The Local command declares one or more variables to be local to the function or program it's used in. This means that the program "owns" these variables, so to speak: their values start out undefined, no matter if a variable with the same name was defined outside the program, and the variables will be cleaned up once the program exits. Even subprograms called from the main program can't see the main program's local variables.
Local is useful to avoid leaving lots of variables behind, but you could do that by deleting them as well. More importantly, it assures that you won't overwrite any already existing variables. Finally, local variables are the only ones a function can use.
You may get a few local variables for free, without the Local command: these are the parameters to a function or program. For example, if you define the function f(x), you can modify x all you like without the fear of changing any variables outside the function.
The interaction of Local with expr() is somewhat bizarre. In a way, expr() is a subprogram, so it can't see the local variables of the program that created it. This is a problem with output: for instance, expr("Disp x") will not work properly if x is a local variable.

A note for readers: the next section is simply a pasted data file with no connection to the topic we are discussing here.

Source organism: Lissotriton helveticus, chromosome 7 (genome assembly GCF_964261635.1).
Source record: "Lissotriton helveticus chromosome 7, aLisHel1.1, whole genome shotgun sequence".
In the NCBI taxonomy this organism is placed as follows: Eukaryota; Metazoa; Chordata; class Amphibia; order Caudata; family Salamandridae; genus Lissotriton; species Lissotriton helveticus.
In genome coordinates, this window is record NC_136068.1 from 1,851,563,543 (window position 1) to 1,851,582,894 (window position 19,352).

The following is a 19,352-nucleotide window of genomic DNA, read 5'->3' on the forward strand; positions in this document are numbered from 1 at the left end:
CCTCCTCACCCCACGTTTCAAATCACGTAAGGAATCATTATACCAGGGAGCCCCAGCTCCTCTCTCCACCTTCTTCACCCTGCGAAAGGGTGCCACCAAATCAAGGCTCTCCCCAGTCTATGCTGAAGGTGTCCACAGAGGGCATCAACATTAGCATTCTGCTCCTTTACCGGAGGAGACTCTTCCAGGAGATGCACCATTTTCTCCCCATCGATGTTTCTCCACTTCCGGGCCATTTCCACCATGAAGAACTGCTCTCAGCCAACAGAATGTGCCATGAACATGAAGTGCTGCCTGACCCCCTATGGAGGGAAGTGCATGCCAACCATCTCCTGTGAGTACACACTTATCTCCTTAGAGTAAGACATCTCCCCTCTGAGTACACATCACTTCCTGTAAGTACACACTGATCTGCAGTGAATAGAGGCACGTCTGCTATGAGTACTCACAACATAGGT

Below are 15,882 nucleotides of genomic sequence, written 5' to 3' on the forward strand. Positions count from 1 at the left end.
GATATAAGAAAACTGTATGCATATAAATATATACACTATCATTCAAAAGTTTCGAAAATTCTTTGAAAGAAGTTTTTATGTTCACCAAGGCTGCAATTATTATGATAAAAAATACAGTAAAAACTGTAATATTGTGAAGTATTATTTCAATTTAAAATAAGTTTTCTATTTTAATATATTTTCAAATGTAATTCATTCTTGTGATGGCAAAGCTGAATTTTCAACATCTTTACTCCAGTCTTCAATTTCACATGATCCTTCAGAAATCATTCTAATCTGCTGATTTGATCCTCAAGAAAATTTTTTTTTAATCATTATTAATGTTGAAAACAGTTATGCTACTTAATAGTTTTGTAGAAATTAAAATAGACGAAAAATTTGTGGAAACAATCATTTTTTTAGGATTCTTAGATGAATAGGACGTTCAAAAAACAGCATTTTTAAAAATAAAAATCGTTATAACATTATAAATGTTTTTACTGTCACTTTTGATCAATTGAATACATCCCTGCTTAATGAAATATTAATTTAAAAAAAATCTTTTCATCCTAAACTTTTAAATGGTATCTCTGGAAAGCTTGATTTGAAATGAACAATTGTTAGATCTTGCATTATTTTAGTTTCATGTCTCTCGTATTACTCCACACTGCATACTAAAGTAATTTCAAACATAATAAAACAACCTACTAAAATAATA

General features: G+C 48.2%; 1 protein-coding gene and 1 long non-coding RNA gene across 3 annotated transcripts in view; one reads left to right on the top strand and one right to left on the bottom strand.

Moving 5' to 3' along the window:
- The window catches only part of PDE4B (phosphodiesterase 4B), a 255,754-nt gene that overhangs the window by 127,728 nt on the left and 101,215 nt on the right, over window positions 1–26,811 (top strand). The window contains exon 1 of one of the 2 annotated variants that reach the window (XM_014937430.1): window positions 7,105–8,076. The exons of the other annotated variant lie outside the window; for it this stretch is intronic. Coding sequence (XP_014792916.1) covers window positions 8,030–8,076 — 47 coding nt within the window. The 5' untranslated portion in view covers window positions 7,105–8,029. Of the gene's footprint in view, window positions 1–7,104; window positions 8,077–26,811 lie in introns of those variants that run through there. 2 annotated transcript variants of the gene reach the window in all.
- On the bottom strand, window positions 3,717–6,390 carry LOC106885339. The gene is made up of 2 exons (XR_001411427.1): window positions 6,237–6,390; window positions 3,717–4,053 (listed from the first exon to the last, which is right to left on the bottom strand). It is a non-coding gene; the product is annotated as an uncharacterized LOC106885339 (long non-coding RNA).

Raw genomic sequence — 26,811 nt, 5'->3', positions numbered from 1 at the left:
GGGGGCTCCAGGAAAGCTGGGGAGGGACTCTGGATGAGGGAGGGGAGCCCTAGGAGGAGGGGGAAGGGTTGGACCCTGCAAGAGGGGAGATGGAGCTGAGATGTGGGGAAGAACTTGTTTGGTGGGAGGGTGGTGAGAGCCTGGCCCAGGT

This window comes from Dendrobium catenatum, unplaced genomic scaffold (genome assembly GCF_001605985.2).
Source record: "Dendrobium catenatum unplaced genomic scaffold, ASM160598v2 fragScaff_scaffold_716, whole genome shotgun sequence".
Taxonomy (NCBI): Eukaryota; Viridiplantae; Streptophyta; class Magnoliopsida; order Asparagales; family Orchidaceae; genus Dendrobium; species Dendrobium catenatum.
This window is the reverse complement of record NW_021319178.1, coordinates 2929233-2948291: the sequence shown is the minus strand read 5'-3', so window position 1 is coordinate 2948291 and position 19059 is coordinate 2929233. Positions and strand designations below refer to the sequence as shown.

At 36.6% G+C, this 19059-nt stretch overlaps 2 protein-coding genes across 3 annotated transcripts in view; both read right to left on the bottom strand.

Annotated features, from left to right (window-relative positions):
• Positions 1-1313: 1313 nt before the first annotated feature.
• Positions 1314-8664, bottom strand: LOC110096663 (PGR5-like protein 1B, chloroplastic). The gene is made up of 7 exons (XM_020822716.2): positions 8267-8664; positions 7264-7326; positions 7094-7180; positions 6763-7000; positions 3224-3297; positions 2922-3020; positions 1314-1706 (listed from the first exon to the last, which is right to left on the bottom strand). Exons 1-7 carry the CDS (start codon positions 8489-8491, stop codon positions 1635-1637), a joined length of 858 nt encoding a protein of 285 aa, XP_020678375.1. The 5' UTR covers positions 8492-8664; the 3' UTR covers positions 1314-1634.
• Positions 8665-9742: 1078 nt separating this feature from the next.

In many cases, this doesn't matter: for instance, expr("x^2") may not be able to access the value of x if x is local, but it will return the symbolic value x^2, which will later be simplified in the main program. Things change if there's already a global variable called x defined. In that case, expr("x^2") will not find the local value of x, but it will see the global variable instead, so it will evaluate x^2 based on that value. This isn't usually what you want. But it does give you a way to access global variables: expr("x") refers to the global variable x if there is one, and the local variable otherwise.
550 - Invalid outside function or program happens when Local is used outside a function or program.
610 - Invalid variable name in a Local statement happens when making a system variable local.